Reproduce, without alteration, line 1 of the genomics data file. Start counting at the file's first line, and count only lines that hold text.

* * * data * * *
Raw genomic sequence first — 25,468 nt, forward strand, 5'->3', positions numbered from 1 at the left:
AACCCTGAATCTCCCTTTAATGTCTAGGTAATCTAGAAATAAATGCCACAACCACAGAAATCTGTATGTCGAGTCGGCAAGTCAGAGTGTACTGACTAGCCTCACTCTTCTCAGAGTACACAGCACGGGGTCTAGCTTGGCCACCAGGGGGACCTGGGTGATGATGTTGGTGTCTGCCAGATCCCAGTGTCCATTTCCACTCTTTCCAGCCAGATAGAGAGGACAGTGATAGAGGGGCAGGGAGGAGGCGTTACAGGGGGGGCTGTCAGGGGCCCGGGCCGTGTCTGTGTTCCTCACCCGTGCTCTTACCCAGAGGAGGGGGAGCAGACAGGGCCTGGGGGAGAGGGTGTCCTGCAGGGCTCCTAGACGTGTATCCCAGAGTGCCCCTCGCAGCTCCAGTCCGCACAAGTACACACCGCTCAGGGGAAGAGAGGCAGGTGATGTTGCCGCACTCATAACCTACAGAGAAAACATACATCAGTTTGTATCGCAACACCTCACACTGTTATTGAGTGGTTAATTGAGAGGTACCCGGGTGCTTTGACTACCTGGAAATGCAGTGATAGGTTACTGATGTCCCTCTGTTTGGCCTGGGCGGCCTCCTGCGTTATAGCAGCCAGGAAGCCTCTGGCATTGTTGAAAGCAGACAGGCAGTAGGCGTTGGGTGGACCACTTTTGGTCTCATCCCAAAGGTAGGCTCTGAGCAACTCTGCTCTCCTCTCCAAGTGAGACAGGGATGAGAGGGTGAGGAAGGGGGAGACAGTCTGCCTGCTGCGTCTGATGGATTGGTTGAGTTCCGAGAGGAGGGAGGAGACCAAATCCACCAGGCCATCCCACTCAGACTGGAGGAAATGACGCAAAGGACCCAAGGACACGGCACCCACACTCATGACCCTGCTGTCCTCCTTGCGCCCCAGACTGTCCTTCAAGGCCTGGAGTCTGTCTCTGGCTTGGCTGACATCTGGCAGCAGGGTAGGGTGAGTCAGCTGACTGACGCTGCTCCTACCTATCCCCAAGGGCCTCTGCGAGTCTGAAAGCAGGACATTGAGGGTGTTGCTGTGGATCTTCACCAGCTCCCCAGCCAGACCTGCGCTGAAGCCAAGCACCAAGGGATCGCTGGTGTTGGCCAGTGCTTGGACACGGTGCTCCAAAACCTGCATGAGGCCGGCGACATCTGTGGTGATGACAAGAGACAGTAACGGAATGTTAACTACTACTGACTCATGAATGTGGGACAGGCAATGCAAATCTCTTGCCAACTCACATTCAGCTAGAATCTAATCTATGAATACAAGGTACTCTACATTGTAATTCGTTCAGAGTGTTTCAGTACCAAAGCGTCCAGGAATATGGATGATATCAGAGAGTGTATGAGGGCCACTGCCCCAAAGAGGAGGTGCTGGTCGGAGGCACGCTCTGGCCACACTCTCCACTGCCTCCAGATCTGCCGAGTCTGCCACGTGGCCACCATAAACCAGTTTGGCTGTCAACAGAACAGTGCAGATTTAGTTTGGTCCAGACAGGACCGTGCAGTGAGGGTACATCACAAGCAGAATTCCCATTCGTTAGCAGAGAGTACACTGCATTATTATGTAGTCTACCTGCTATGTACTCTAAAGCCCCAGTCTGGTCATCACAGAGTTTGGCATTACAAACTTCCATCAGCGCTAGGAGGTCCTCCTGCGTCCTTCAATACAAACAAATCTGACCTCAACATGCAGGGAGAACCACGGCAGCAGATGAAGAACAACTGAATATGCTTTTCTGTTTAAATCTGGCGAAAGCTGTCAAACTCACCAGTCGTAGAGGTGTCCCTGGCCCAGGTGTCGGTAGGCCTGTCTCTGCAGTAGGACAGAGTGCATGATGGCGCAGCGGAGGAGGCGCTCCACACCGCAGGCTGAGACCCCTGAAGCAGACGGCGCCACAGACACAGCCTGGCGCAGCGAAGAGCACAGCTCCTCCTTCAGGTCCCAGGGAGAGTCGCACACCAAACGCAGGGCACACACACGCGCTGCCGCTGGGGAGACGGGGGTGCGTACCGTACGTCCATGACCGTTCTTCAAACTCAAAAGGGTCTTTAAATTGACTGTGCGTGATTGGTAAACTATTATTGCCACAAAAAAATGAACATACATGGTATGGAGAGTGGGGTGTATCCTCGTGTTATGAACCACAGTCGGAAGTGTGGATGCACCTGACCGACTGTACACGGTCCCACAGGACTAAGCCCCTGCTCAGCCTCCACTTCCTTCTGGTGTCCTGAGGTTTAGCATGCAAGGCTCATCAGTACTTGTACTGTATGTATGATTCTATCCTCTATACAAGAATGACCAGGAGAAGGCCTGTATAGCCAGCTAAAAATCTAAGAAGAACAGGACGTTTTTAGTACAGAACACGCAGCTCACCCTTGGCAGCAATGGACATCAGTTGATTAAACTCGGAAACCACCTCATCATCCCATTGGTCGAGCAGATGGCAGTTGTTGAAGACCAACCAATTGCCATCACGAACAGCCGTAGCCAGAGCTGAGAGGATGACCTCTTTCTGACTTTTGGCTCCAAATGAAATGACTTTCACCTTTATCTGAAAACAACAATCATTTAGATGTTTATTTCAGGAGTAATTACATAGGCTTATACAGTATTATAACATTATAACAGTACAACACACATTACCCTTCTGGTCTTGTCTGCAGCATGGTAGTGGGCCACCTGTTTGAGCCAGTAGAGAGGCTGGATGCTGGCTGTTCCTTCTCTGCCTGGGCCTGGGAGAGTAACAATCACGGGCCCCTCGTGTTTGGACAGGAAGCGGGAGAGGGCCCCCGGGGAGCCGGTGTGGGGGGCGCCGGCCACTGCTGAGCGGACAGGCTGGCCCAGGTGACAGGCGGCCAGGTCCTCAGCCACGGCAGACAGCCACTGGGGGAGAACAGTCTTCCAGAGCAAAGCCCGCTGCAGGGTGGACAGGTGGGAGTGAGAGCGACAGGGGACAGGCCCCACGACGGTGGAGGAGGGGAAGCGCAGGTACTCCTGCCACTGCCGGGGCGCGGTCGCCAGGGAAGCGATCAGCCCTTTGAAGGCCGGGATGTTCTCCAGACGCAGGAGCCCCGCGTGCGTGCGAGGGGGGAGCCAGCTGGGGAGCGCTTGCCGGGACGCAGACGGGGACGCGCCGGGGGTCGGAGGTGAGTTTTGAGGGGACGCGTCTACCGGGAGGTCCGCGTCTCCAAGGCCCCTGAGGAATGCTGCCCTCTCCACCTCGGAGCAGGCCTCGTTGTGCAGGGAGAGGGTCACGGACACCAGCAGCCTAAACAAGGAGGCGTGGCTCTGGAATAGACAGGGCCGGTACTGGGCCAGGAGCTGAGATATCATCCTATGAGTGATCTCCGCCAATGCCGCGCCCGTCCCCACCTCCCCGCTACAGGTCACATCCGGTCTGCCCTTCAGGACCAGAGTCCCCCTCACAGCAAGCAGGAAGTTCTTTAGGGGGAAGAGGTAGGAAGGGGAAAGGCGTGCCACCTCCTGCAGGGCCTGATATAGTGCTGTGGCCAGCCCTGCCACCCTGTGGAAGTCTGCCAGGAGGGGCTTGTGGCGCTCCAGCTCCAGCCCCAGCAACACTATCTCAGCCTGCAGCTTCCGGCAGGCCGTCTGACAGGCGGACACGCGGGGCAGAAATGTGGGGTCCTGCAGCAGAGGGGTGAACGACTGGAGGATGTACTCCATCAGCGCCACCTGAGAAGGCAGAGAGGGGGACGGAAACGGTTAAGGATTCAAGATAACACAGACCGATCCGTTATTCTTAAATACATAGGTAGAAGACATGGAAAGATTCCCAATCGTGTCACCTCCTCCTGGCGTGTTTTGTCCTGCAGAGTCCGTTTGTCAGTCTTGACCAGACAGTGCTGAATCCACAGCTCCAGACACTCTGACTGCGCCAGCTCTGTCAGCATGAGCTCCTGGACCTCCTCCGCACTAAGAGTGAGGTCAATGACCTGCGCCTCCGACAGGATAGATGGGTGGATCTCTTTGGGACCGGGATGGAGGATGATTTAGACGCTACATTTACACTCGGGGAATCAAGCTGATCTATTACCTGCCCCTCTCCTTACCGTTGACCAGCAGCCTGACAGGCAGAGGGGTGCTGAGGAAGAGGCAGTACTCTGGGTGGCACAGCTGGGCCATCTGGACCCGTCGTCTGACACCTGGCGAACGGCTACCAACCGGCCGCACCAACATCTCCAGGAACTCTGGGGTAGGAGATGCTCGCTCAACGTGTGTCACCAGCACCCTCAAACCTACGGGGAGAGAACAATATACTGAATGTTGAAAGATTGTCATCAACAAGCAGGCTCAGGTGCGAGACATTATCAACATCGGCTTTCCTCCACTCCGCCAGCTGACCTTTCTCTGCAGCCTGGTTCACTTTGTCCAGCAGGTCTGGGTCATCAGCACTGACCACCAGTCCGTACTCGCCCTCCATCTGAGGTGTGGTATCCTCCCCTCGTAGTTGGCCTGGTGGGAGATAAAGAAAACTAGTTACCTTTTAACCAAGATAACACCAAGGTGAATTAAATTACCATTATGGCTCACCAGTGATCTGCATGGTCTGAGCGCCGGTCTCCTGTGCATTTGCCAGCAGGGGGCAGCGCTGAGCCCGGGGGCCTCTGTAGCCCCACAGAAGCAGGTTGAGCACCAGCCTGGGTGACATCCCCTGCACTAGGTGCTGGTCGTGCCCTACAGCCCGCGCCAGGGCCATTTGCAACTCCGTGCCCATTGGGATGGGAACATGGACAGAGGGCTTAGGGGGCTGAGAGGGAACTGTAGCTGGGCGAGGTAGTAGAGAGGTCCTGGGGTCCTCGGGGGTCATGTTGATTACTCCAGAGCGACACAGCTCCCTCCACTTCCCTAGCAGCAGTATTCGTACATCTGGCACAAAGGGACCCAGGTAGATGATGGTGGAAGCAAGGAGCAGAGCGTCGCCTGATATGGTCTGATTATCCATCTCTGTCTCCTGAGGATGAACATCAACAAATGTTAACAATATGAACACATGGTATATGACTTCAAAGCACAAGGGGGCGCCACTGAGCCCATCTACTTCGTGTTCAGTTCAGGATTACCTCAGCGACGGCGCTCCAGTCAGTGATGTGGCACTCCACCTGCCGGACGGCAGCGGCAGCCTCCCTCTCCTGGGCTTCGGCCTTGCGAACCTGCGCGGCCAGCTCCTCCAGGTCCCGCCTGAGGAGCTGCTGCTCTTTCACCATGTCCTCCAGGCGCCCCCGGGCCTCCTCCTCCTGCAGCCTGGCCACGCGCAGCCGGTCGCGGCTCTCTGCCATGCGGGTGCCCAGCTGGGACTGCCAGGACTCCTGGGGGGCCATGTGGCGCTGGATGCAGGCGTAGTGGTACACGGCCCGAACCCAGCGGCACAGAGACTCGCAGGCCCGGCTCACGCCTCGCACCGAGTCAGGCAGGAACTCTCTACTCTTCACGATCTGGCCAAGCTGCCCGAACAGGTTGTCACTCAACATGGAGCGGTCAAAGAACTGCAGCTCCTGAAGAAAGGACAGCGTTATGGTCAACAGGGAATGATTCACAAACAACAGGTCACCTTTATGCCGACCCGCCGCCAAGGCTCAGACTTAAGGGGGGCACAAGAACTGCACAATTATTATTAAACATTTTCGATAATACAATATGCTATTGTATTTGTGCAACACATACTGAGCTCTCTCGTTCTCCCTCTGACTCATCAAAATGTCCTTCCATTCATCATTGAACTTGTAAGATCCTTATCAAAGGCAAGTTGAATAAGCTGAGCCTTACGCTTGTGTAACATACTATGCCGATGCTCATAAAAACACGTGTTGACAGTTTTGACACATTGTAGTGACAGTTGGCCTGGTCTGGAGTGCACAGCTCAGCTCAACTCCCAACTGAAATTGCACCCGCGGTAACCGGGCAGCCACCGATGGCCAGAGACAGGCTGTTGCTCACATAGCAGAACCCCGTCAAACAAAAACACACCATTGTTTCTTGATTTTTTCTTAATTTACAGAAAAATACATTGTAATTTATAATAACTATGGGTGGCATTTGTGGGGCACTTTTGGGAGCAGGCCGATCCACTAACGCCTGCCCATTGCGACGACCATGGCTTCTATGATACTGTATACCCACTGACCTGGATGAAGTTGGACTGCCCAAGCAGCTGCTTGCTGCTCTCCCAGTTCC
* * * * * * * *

Raw genomic sequence first — 25,468 nt, forward strand, 5'->3', positions numbered from 1 at the left: